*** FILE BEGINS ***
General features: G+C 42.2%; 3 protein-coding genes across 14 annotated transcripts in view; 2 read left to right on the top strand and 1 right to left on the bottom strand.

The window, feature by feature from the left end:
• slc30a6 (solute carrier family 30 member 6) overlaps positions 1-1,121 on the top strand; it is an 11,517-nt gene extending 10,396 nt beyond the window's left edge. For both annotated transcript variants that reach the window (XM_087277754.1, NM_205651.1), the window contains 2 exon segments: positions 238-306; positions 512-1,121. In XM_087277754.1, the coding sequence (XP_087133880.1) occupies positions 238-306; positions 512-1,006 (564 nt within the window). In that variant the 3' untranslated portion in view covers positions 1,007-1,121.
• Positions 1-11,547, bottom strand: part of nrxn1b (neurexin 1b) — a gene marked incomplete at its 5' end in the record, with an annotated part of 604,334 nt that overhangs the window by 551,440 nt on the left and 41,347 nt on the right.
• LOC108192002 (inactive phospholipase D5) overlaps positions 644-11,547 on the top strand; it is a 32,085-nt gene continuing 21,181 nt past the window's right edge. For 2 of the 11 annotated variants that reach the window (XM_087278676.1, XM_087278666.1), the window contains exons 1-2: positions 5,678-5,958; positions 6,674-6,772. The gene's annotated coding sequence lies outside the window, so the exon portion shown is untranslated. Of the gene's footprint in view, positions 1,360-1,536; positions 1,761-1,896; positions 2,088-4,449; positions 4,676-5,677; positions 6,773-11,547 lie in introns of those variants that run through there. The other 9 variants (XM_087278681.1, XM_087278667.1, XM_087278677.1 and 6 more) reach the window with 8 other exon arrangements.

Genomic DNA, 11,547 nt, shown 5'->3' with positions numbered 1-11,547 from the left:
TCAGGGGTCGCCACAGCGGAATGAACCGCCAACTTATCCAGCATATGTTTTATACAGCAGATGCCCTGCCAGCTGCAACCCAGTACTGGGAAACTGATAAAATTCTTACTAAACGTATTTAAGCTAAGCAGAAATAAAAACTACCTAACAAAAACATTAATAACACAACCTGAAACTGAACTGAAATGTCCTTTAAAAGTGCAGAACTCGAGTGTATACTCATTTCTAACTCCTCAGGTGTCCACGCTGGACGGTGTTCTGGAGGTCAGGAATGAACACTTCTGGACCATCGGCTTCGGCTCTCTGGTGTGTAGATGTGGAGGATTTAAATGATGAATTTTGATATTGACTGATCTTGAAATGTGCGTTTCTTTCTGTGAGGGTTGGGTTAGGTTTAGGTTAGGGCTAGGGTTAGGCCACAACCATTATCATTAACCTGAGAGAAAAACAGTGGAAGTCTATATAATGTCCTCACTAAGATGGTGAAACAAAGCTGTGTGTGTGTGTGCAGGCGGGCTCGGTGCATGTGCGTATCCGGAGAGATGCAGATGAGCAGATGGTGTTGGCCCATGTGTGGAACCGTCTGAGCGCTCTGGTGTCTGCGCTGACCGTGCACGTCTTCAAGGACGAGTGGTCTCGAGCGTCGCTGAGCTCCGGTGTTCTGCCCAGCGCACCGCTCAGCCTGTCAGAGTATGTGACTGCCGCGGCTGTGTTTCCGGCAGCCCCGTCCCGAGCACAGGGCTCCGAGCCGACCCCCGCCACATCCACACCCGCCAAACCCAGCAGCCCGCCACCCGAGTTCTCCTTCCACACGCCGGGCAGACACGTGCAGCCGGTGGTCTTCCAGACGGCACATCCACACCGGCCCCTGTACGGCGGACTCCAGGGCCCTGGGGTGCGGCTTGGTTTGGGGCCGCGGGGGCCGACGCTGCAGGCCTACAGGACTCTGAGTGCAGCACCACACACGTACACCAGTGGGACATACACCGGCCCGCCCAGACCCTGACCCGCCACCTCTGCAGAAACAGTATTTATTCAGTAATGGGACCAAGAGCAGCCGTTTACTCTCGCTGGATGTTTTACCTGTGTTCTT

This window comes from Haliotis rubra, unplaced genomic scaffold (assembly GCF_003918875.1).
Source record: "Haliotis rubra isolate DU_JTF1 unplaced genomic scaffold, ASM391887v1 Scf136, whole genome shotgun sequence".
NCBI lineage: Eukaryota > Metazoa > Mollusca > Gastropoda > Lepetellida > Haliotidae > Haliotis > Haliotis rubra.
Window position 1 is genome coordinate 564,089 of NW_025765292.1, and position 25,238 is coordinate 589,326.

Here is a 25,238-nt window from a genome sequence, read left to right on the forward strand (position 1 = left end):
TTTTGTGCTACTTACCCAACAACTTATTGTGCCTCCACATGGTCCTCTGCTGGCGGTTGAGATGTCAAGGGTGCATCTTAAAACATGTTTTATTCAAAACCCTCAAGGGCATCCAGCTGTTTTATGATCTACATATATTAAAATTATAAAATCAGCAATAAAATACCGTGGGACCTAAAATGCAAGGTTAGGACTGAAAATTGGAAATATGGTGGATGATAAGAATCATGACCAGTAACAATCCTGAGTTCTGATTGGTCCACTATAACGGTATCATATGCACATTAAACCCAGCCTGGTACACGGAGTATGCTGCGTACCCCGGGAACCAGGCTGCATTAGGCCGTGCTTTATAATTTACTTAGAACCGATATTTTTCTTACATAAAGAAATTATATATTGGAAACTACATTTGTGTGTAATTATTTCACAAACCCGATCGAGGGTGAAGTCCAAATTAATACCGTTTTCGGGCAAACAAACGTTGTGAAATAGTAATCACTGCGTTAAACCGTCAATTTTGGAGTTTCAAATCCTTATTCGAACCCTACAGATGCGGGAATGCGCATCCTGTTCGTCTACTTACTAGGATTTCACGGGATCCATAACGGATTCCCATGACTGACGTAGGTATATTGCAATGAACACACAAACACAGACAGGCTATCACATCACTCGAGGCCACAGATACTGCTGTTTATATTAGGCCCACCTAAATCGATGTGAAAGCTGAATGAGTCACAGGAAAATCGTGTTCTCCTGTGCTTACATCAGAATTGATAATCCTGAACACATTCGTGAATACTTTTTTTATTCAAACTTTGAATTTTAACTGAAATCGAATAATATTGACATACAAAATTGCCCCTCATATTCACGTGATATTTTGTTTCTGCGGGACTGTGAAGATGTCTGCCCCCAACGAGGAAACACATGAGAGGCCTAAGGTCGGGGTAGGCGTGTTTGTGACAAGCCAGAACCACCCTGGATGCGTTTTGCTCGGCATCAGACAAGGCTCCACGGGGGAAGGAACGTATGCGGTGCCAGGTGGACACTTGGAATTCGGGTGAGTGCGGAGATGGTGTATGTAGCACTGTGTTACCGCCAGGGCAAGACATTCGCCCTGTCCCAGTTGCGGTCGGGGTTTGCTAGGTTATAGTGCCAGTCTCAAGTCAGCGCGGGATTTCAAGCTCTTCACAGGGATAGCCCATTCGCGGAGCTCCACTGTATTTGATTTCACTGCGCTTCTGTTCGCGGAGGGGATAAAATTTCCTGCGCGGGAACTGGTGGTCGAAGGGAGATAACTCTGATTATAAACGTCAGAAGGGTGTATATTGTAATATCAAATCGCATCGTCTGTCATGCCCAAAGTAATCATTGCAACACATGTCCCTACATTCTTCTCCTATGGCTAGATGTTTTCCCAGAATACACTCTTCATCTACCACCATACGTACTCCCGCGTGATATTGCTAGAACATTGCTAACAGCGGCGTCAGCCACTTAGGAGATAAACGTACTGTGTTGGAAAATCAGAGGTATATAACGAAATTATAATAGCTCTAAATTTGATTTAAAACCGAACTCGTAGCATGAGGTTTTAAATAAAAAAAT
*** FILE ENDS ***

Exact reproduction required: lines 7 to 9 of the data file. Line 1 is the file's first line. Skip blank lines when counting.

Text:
TCAGGGGTCGCCACAGCGGAATGAACCGCCAACTTATCCAGCATATGTTTTATACAGCAGATGCCCTGCCAGCTGCAACCCAGTACTGGGAAACTGATAAAATTCTTACTAAACGTATTTAAGCTAAGCAGAAATAAAAACTACCTAACAAAAACATTAATAACACAACCTGAAACTGAACTGAAATGTCCTTTAAAAGTGCAGAACTCGAGTGTATACTCATTTCTAACTCCTCAGGTGTCCACGCTGGACGGTGTTCTGGAGGTCAGGAATGAACACTTCTGGACCATCGGCTTCGGCTCTCTGGTGTGTAGATGTGGAGGATTTAAATGATGAATTTTGATATTGACTGATCTTGAAATGTGCGTTTCTTTCTGTGAGGGTTGGGTTAGGTTTAGGTTAGGGCTAGGGTTAGGCCACAACCATTATCATTAACCTGAGAGAAAAACAGTGGAAGTCTATATAATGTCCTCACTAAGATGGTGAAACAAAGCTGTGTGTGTGTGTGCAGGCGGGCTCGGTGCATGTGCGTATCCGGAGAGATGCAGATGAGCAGATGGTGTTGGCCCATGTGTGGAACCGTCTGAGCGCTCTGGTGTCTGCGCTGACCGTGCACGTCTTCAAGGACGAGTGGTCTCGAGCGTCGCTGAGCTCCGGTGTTCTGCCCAGCGCACCGCTCAGCCTGTCAGAGTATGTGACTGCCGCGGCTGTGTTTCCGGCAGCCCCGTCCCGAGCACAGGGCTCCGAGCCGACCCCCGCCACATCCACACCCGCCAAACCCAGCAGCCCGCCACCCGAGTTCTCCTTCCACACGCCGGGCAGACACGTGCAGCCGGTGGTCTTCCAGACGGCACATCCACACCGGCCCCTGTACGGCGGACTCCAGGGCCCTGGGGTGCGGCTTGGTTTGGGGCCGCGGGGGCCGACGCTGCAGGCCTACAGGACTCTGAGTGCAGCACCACACACGTACACCAGTGGGACATACACCGGCCCGCCCAGACCCTGACCCGCCACCTCTGCAGAAACAGTATTTATTCAGTAATGGGACCAAGAGCAGCCGTTTACTCTCGCTGGATGTTTTACCTGTGTTCTT

This window comes from Haliotis rubra, unplaced genomic scaffold (assembly GCF_003918875.1).
Source record: "Haliotis rubra isolate DU_JTF1 unplaced genomic scaffold, ASM391887v1 Scf136, whole genome shotgun sequence".